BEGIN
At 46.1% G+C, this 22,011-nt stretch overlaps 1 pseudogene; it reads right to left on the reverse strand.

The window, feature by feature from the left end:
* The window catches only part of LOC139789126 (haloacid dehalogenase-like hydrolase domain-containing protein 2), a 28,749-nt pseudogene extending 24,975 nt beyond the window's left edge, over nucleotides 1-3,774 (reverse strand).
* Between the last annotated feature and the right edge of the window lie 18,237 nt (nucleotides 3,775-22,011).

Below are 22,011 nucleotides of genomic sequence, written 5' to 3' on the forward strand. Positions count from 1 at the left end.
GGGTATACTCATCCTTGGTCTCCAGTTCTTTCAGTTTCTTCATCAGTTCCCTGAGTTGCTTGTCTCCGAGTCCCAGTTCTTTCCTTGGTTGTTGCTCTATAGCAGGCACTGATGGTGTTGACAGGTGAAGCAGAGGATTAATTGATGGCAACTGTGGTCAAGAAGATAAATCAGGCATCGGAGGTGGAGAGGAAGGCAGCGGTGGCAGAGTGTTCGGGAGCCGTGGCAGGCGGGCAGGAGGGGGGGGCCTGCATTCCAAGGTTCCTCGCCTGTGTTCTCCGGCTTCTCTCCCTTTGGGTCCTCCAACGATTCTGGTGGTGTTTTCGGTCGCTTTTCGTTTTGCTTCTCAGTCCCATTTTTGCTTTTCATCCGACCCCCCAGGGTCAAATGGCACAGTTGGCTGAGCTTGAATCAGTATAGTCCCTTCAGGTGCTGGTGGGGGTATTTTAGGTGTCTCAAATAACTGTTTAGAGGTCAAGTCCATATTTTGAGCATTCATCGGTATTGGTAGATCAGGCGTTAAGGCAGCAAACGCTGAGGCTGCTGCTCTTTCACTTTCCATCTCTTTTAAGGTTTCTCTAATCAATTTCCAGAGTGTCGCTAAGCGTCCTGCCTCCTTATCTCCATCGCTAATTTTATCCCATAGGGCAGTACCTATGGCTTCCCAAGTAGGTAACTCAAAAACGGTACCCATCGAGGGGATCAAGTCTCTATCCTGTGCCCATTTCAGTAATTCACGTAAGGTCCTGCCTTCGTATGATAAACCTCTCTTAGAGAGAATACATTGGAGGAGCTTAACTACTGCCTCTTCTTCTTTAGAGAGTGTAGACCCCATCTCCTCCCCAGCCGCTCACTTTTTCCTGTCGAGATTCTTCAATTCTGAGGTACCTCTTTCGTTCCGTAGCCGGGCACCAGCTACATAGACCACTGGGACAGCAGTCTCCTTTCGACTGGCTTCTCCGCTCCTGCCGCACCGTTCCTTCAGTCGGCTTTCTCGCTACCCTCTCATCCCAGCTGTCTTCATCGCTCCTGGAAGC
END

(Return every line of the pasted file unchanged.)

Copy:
At 46.1% G+C, this 22,011-nt stretch overlaps 1 pseudogene; it reads right to left on the reverse strand.

The window, feature by feature from the left end:
* The window catches only part of LOC139789126 (haloacid dehalogenase-like hydrolase domain-containing protein 2), a 28,749-nt pseudogene extending 24,975 nt beyond the window's left edge, over nucleotides 1-3,774 (reverse strand).
* Between the last annotated feature and the right edge of the window lie 18,237 nt (nucleotides 3,775-22,011).

Below are 22,011 nucleotides of genomic sequence, written 5' to 3' on the forward strand. Positions count from 1 at the left end.
GGGTATACTCATCCTTGGTCTCCAGTTCTTTCAGTTTCTTCATCAGTTCCCTGAGTTGCTTGTCTCCGAGTCCCAGTTCTTTCCTTGGTTGTTGCTCTATAGCAGGCACTGATGGTGTTGACAGGTGAAGCAGAGGATTAATTGATGGCAACTGTGGTCAAGAAGATAAATCAGGCATCGGAGGTGGAGAGGAAGGCAGCGGTGGCAGAGTGTTCGGGAGCCGTGGCAGGCGGGCAGGAGGGGGGGGCCTGCATTCCAAGGTTCCTCGCCTGTGTTCTCCGGCTTCTCTCCCTTTGGGTCCTCCAACGATTCTGGTGGTGTTTTCGGTCGCTTTTCGTTTTGCTTCTCAGTCCCATTTTTGCTTTTCATCCGACCCCCCAGGGTCAAATGGCACAGTTGGCTGAGCTTGAATCAGTATAGTCCCTTCAGGTGCTGGTGGGGGTATTTTAGGTGTCTCAAATAACTGTTTAGAGGTCAAGTCCATATTTTGAGCATTCATCGGTATTGGTAGATCAGGCGTTAAGGCAGCAAACGCTGAGGCTGCTGCTCTTTCACTTTCCATCTCTTTTAAGGTTTCTCTAATCAATTTCCAGAGTGTCGCTAAGCGTCCTGCCTCCTTATCTCCATCGCTAATTTTATCCCATAGGGCAGTACCTATGGCTTCCCAAGTAGGTAACTCAAAAACGGTACCCATCGAGGGGATCAAGTCTCTATCCTGTGCCCATTTCAGTAATTCACGTAAGGTCCTGCCTTCGTATGATAAACCTCTCTTAGAGAGAATACATTGGAGGAGCTTAACTACTGCCTCTTCTTCTTTAGAGAGTGTAGACCCCATCTCCTCCCCAGCCGCTCACTTTTTCCTGTCGAGATTCTTCAATTCTGAGGTACCTCTTTCGTTCCGTAGCCGGGCACCAGCTACATAGACCACTGGGACAGCAGTCTCCTTTCGACTGGCTTCTCCGCTCCTGCCGCACCGTTCCTTCAGTCGGCTTTCTCGCTACCCTCTCATCCCAGCTGTCTTCATCGCTCCTGGAAGC